Rapid Warming Hits Antarctica's Shallow Seas

Weddell Sea
Ice in the Weddell Sea offshore Antarctica. (Image credit: Sunke Schmidtko)

Ocean waters around Antarctica have warmed steadily for the past 40 years, according to a new study.

Some shallow areas have also heated more quickly than others, and waters around Antarctica are growing less salty in some regions, researchers reported today (Dec. 4) in the journal Science. The changes have spurred dramatic melting of ice shelves and could be a factor in Antarctica's record-breaking seasonal sea ice growth, the scientists said.

The study is the first comprehensive survey of temperature and salinity records for the Southern Ocean, said lead study author Sunke Schmidtko, an oceanographer at GEOMAR Helmholtz Centre for Ocean Research in Kiel, Germany. The research confirms earlier findings of rapid warming in deep offshore currents in the Southern Ocean near Antarctica. However, Schmidtko and his co-authors also report significant heating of ocean water on the continental shelf, the shallow underwater region that underlies Antarctica's floating ice shelves.

Warm ocean water that melts ice shelves from below accounts for most of the ice loss in Antarctica, recent studies have found. "A half-degree rise in water temperature close to a big ice shelf can melt the ice significantly faster than raising the air temperature," Schmidtko said. "It's a tremendous amount of heat available to melt the ice." [Album: Stunning Photos of Antarctic Ice]

West Antarctica, where glaciers are hemorrhaging ice fastest, was the warmest region of Antarctica's shallow ocean over the past 40 years, the researchers discovered. Temperatures near the continental shelf also rose more quickly here than elsewhere in Antarctica.

For example, in West Antarctica's Bellingshausen and Amundsen seas, seawater above 4,920 feet deep (1,500 meters) warmed from about 1.4 degrees Fahrenheit (0.8 degrees Celsius) in the 1970s to about 2.2 degrees F (1.2 degrees C) in the 2010s.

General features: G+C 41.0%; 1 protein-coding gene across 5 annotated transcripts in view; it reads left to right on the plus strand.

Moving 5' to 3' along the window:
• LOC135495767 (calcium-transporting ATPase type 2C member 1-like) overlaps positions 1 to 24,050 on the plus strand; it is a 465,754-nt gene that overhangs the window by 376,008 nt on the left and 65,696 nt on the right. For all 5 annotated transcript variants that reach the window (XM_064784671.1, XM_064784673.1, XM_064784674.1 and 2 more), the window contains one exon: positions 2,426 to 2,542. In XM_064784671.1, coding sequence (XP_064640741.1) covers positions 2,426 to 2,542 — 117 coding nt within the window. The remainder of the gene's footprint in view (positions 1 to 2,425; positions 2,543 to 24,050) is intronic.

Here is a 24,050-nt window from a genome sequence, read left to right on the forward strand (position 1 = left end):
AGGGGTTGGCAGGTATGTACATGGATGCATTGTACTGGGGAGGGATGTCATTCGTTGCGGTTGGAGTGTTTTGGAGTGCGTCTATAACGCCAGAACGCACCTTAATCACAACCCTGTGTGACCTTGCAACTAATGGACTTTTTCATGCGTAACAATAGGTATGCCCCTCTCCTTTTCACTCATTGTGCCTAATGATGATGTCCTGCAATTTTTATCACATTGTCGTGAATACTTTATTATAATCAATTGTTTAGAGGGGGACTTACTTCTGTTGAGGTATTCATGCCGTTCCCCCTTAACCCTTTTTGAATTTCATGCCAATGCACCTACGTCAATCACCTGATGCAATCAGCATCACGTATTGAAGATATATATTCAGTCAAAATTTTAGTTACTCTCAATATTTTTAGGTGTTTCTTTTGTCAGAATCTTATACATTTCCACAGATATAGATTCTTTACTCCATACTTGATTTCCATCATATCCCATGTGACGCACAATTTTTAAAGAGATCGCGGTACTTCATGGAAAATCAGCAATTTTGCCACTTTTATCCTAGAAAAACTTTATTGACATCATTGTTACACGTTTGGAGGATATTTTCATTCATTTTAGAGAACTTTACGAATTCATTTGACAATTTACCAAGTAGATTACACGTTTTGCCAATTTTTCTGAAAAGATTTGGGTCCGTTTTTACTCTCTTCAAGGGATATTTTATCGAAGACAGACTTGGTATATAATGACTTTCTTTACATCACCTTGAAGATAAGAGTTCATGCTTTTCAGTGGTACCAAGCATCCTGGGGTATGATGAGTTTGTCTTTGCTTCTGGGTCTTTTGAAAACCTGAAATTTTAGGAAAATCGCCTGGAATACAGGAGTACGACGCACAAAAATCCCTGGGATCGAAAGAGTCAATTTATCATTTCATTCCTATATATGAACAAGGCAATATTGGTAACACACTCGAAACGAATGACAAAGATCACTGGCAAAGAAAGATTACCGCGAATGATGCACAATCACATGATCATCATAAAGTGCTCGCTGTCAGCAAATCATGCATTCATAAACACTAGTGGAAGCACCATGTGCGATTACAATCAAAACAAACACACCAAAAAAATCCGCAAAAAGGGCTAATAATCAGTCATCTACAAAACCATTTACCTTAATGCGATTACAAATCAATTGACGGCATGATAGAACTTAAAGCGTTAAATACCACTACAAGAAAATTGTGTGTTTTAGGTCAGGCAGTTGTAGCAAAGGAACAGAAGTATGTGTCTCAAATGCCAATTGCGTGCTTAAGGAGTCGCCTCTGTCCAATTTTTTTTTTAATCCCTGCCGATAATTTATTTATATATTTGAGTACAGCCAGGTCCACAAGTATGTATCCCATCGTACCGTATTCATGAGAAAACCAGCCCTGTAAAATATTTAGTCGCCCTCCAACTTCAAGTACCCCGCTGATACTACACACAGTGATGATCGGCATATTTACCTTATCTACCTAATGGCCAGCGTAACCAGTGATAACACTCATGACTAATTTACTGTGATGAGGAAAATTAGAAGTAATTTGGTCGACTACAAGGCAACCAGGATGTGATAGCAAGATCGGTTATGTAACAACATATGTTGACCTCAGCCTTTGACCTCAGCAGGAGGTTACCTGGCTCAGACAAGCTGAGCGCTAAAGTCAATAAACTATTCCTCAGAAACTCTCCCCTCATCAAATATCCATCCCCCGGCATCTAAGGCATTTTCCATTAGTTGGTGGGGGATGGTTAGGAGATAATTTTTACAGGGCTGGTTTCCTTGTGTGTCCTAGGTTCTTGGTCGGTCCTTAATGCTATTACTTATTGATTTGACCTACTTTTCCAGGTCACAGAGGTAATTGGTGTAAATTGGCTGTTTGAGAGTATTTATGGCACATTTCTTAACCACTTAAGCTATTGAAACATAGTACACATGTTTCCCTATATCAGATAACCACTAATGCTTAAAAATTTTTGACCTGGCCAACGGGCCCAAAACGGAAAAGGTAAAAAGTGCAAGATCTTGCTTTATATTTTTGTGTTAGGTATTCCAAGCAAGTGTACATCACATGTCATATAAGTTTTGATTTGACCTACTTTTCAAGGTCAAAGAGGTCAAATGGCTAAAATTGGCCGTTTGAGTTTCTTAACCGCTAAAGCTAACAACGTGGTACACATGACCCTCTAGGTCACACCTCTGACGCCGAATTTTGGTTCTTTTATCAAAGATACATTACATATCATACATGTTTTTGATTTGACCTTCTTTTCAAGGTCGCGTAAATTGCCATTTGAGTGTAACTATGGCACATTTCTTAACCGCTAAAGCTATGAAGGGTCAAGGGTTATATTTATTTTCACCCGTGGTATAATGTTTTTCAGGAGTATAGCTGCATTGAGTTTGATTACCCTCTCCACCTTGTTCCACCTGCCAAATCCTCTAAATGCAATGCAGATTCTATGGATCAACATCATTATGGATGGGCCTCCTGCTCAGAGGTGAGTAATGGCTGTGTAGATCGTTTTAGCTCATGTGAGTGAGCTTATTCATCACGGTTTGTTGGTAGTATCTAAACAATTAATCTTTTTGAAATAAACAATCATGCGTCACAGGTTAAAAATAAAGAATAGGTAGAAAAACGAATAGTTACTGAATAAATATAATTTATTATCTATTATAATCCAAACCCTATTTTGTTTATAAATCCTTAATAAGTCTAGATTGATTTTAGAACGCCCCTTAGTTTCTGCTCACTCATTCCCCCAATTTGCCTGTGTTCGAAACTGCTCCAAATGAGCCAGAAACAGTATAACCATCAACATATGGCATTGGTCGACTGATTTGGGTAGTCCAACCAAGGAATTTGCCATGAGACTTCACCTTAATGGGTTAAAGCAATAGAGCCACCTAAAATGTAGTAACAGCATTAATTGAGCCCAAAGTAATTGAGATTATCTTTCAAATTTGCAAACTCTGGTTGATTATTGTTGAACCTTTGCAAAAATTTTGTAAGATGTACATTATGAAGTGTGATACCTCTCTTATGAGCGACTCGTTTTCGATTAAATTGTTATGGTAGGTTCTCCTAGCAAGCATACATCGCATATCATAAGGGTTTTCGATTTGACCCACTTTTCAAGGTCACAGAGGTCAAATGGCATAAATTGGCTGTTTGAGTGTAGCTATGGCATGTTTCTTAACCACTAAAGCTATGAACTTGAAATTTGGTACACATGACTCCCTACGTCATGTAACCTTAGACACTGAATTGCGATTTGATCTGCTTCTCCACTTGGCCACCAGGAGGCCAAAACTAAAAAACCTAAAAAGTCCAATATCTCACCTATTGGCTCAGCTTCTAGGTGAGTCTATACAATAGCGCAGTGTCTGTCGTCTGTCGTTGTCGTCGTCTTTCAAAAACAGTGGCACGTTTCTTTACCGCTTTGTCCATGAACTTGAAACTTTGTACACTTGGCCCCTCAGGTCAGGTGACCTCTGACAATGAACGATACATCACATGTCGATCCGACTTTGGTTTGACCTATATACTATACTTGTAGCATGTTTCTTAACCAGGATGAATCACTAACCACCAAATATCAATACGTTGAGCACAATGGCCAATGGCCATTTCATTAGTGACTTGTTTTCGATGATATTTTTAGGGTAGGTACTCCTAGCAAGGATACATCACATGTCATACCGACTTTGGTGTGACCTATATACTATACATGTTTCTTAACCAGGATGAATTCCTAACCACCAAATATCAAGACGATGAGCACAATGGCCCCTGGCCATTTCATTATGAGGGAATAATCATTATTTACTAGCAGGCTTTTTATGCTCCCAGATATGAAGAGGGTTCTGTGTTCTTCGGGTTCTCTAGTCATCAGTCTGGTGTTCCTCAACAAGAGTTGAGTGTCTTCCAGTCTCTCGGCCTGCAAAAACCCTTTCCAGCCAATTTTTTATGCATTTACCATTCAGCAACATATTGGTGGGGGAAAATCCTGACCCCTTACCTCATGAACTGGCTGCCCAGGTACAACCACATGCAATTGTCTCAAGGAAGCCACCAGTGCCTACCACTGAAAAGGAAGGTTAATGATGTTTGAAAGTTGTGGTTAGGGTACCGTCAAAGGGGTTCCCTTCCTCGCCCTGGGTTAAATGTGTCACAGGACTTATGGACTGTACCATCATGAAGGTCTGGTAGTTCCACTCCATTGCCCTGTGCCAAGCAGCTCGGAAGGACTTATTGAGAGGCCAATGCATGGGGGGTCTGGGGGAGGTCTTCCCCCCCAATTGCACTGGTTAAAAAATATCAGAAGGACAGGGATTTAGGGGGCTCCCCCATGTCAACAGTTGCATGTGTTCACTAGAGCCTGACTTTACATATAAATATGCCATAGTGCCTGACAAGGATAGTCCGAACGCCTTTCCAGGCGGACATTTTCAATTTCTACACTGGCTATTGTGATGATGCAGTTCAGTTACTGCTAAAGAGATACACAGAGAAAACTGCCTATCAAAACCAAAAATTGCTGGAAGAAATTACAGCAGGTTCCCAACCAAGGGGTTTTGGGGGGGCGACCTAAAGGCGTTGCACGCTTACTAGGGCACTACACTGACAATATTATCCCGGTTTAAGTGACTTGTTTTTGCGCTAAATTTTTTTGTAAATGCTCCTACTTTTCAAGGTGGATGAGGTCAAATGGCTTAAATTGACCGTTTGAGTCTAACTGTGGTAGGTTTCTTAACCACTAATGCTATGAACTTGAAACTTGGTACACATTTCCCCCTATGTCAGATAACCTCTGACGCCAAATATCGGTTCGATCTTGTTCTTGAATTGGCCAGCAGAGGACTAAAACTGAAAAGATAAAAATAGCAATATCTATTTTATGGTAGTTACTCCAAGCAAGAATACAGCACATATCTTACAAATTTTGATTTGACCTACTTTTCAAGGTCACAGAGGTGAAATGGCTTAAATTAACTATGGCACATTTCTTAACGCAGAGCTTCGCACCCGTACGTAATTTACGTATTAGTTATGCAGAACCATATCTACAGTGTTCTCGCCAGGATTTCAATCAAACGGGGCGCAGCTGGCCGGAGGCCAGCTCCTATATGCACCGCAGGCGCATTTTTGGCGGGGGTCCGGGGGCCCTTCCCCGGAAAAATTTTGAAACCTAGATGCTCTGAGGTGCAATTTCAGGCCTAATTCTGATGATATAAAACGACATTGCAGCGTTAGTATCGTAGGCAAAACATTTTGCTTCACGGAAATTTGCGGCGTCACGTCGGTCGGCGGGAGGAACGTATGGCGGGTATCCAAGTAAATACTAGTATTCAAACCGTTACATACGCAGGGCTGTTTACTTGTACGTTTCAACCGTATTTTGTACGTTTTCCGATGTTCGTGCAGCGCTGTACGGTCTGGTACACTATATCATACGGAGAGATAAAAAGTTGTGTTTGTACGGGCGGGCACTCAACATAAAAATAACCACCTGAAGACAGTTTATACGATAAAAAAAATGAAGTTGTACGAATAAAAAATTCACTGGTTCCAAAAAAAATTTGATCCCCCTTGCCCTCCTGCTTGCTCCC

Even 40 years ago, West Antarctica's seawater was warmer than in other regions of the frigid ocean. No one knows when the warming started, Schmidtko said. But elsewhere in Antarctica, shallow ocean temperatures remained cold, and in the shallow western Weddell Sea, temperatures even cooled slightly.

Stan Jacobs, an oceanographer who wasn't involved with the new study, cautioned against drawing strong conclusions about temperature trends because there is natural variability among different continental shelf regions.

"The records are short and you have to be a little careful of trends over a short period of time," said Jacobs, a research scientist at Columbia University's Lamont-Doherty Earth Observatory. "Variability is a big issue."

Schmidtko attributes the regional differences to a wind-driven coastal current that circles the continent like a moat and protects it from encroaching warm water. Many scientists think changes in wind patterns since the 1950s have weakened the coastal current, allowing warm water to penetrate onto the shallow continental shelf in West Antarctica. "That's why the warm areas get warmer and the cold areas stay cold," Schmidtko said. "Any temperature rise will immediately increase the temperature on the [West Antarctic] shelf, but warm water can't breach the coastal current [in East Antarctica]."

The warm water comes from deep water masses such as the Circumpolar Deep Water. The Circumpolar Deep Water has warmed at a rate of roughly 0.18 F (0.1 C) per decade, the study reported. In Antarctica, the ocean is stratified in layers, with colder, less salty water on top and warmer water below.

The underwater boundary between cold and warm water has risen by nearly 100 feet (30 m) per decade in the past 40 years, the study reported. This shallowing means warm water can more easily reach the continental shelf.

Melting from below accounted for more than half of all ice loss in Antarctica in the past 20 years. And a recent study found the melt rate of glaciers in the Amundsen Sea has tripled in the last decade.

Though Antarctica's land ice is melting, its seasonal sea ice is growing slightly larger each winter. Scientists think this freeze-up is related to more freshwater at the ocean surface. Schmidtko and his colleagues documented less salty water in several spots, with the most freshening in the Ross Sea, where sea ice often hits a maximum. However, "we only show there is more freshwater on the shelf. We can't link it to sea ice yet," Schmidtko cautioned.

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Becky Oskin
Contributing Writer
Becky Oskin covers Earth science, climate change and space, as well as general science topics. Becky was a science reporter at Live Science and The Pasadena Star-News; she has freelanced for New Scientist and the American Institute of Physics. She earned a master's degree in geology from Caltech, a bachelor's degree from Washington State University, and a graduate certificate in science writing from the University of California, Santa Cruz.